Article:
With Thanksgiving just past, most brands can probably agree to be thankful for the amazing opportunity social media affords them – until a crisis hits, that is. Like a strong wind fanning a wildfire, social media makes brand crises that much harder to contain. But protecting your brand from the worst isn’t impossible – it’s all in how you apply Social Analytics.
This is Part 6 of our Complete Analytics Guide series. This series forms a comprehensive Social Media Analytics Guide, with in-depth discussions about the following facets discussed in the previous weeks:
- What is Social Media Analytics?
- What is Social Media Monitoring?
- How to Analyze Social Media Analytics
- Competitor Analysis & Executive Reporting
- Customer Retention & Community Management
- Crisis Management & Response <Currently Viewing
Each section explores how to use Social Media Analytics tools to achieve specific brand goals and maintain optimum brand health. Even when you find yourself under fire.
Facing reality – crises will happen
No brand wants to find itself at the center of a controversy like Barilla did a few years back, or fighting to regain consumer trust the way Samsung is now. CEOs speaking off the cuff and product issues aside, the nature of social media – and the potential for even a single tweet to take on viral life – means all brands are at risk.
Reputational threats abound online – and any one of them left unchecked can turn into a crisis, the repercussions of which can be longstanding. What do you do when the worst happens? We’ll get to that. First let’s look at your best line of defense – avoiding a crisis altogether.
“No news” is dangerous – stay in-the-know
A single negative tweet isn’t a crisis – but ignoring it could turn it into one. Brands focus a lot of energy on what they’re putting out, but it’s so much more important to pay attention to what’s coming in from the consumer side.
Social Media Listening isn’t about hearing how much your fans and followers love you – though that’s nice to know. It’s about learning what makes them tick, what they want, and how they feel – when they’re happy, and most especially when they’re not.
This is why Sentiment Monitoring is such a key part of Social Analytics. Negative emotions shine a spotlight on areas of opportunity for your brand to address, while positive emotions reveal potential allies in your fight.
Establish a baseline so changes are easy to spot
You can’t know if sentiment is off unless you know where you stand on a typical day, so you’ve got to track overall brand health regularly. Use Social Listening software to monitor the specific metrics that matter most to your brand. Follow everything from core issues to emerging themes, and view via customizable visual dashboards so it’s easy to see what’s happening at a glance.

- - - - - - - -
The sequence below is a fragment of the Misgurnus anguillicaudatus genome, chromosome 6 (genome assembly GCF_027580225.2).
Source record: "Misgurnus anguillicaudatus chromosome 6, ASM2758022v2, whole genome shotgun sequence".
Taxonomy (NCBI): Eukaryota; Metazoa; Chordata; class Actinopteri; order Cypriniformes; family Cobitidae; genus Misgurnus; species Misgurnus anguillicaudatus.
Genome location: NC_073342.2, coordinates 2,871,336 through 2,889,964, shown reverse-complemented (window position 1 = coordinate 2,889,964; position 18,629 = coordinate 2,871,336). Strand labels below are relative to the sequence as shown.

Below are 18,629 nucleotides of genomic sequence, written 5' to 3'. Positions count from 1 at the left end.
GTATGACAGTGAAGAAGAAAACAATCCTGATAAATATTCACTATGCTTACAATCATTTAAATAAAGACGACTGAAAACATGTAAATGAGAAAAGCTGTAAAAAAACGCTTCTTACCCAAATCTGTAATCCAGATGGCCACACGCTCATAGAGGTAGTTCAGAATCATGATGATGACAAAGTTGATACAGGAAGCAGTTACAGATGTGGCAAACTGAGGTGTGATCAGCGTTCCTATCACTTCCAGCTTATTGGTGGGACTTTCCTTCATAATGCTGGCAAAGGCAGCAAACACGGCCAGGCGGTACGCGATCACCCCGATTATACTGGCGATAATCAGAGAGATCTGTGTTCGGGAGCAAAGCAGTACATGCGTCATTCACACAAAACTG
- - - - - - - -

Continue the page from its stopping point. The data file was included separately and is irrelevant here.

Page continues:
Using Sentiment Analysis, analyze highly positive posts to find potential influencers – active users with at least 500 followers who will help keep the conversation about your brand positive.
Engage with negative voices before things spiral out of control by empowering a social customer service team with the tools to handle social complaints when they first appear.
Be ready for disaster – even when everything’s great
Most customer complaints can be handled without escalation. True crises come from social posts that gather steam quickly – sometimes before you even know what’s happening. That’s what you always want to avoid. Being prepared with a Social Crisis Plan is how. Here are the components you need:
1. Set up real-time alerts
The worst thing you can be when a crisis strikes is unaware. Every minute you don’t respond is a minute for the crisis to gain momentum. Use real-time monitoring to track changes in social conversation and sentiment, and to identify emerging themes with damaging potential.
Set up alerts for hot button keywords so you know immediately when brand conversation has taken a turn. You can also use alerts to keep you apprised of key influencers to engage when a crisis hits. These alerts can come through your brand’s Social Media Command Center, or be delivered to your laptop or mobile device.
2. Analyze social data to understand what’s driving consumer sentiment
When a crisis breaks your first instinct might be to speak – to apologize, explain, inform. It’s certainly necessary to do this at some point (most of the time), but you don’t want to speak blindly. You can easily make a crisis worse by responding unnecessarily, or by saying the wrong thing.
Ronn Torossian, Founder, President, and CEO of 5WPR, advises, “PR experts should not only decide their stance based on the brand’s look on the issue, but also based on what the public is already saying. This is where social media comes in, giving brands immediate access to invaluable feedback across Twitter, Facebook, Instagram and more.”